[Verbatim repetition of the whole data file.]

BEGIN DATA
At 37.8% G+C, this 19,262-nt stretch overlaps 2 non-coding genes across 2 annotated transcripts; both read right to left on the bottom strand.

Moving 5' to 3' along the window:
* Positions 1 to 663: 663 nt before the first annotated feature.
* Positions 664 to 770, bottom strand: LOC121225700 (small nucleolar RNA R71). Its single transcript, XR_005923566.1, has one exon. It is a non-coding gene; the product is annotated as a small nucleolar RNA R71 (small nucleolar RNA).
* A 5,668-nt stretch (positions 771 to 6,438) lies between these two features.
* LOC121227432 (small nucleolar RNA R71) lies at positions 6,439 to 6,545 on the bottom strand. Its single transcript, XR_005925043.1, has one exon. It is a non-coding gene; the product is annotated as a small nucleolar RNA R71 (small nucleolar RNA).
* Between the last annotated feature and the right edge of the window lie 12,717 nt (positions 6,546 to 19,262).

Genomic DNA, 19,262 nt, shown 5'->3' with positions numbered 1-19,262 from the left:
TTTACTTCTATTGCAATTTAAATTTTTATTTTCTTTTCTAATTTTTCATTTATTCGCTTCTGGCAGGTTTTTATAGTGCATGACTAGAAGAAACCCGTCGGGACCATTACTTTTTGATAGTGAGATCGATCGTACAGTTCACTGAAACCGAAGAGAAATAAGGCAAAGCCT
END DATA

At 37.8% G+C, this 19,262-nt stretch overlaps 2 non-coding genes across 2 annotated transcripts; both read right to left on the bottom strand.

Moving 5' to 3' along the window:
* Positions 1 to 663: 663 nt before the first annotated feature.
* Positions 664 to 770, bottom strand: LOC121225700 (small nucleolar RNA R71). Its single transcript, XR_005923566.1, has one exon. It is a non-coding gene; the product is annotated as a small nucleolar RNA R71 (small nucleolar RNA).
* A 5,668-nt stretch (positions 771 to 6,438) lies between these two features.
* LOC121227432 (small nucleolar RNA R71) lies at positions 6,439 to 6,545 on the bottom strand. Its single transcript, XR_005925043.1, has one exon. It is a non-coding gene; the product is annotated as a small nucleolar RNA R71 (small nucleolar RNA).
* Between the last annotated feature and the right edge of the window lie 12,717 nt (positions 6,546 to 19,262).

Genomic DNA, 19,262 nt, shown 5'->3' with positions numbered 1-19,262 from the left:
TTTACTTCTATTGCAATTTAAATTTTTATTTTCTTTTCTAATTTTTCATTTATTCGCTTCTGGCAGGTTTTTATAGTGCATGACTAGAAGAAACCCGTCGGGACCATTACTTTTTGATAGTGAGATCGATCGTACAGTTCACTGAAACCGAAGAGAAATAAGGCAAAGCCT